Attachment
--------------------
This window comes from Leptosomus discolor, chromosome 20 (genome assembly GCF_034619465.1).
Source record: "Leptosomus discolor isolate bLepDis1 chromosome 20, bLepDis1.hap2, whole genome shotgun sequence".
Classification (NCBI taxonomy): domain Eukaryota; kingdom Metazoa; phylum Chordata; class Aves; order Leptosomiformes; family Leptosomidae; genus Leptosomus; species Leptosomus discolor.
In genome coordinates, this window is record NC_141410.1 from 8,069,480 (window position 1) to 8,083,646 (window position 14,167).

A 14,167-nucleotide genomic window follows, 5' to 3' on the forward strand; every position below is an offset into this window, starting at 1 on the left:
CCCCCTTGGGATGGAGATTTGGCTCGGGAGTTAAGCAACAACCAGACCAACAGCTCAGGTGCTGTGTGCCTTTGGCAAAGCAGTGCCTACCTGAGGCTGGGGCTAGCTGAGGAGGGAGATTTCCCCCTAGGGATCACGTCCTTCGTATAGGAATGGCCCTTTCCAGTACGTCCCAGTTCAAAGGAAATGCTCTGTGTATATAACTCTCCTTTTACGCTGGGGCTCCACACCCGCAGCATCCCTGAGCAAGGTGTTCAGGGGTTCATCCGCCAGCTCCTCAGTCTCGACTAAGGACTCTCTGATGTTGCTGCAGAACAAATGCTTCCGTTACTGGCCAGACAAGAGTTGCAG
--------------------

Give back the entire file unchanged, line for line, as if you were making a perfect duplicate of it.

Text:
This window comes from Leptosomus discolor, chromosome 20 (genome assembly GCF_034619465.1).
Source record: "Leptosomus discolor isolate bLepDis1 chromosome 20, bLepDis1.hap2, whole genome shotgun sequence".
Classification (NCBI taxonomy): domain Eukaryota; kingdom Metazoa; phylum Chordata; class Aves; order Leptosomiformes; family Leptosomidae; genus Leptosomus; species Leptosomus discolor.
In genome coordinates, this window is record NC_141410.1 from 8,069,480 (window position 1) to 8,083,646 (window position 14,167).

A 14,167-nucleotide genomic window follows, 5' to 3' on the forward strand; every position below is an offset into this window, starting at 1 on the left:
CCCCCTTGGGATGGAGATTTGGCTCGGGAGTTAAGCAACAACCAGACCAACAGCTCAGGTGCTGTGTGCCTTTGGCAAAGCAGTGCCTACCTGAGGCTGGGGCTAGCTGAGGAGGGAGATTTCCCCCTAGGGATCACGTCCTTCGTATAGGAATGGCCCTTTCCAGTACGTCCCAGTTCAAAGGAAATGCTCTGTGTATATAACTCTCCTTTTACGCTGGGGCTCCACACCCGCAGCATCCCTGAGCAAGGTGTTCAGGGGTTCATCCGCCAGCTCCTCAGTCTCGACTAAGGACTCTCTGATGTTGCTGCAGAACAAATGCTTCCGTTACTGGCCAGACAAGAGTTGCAG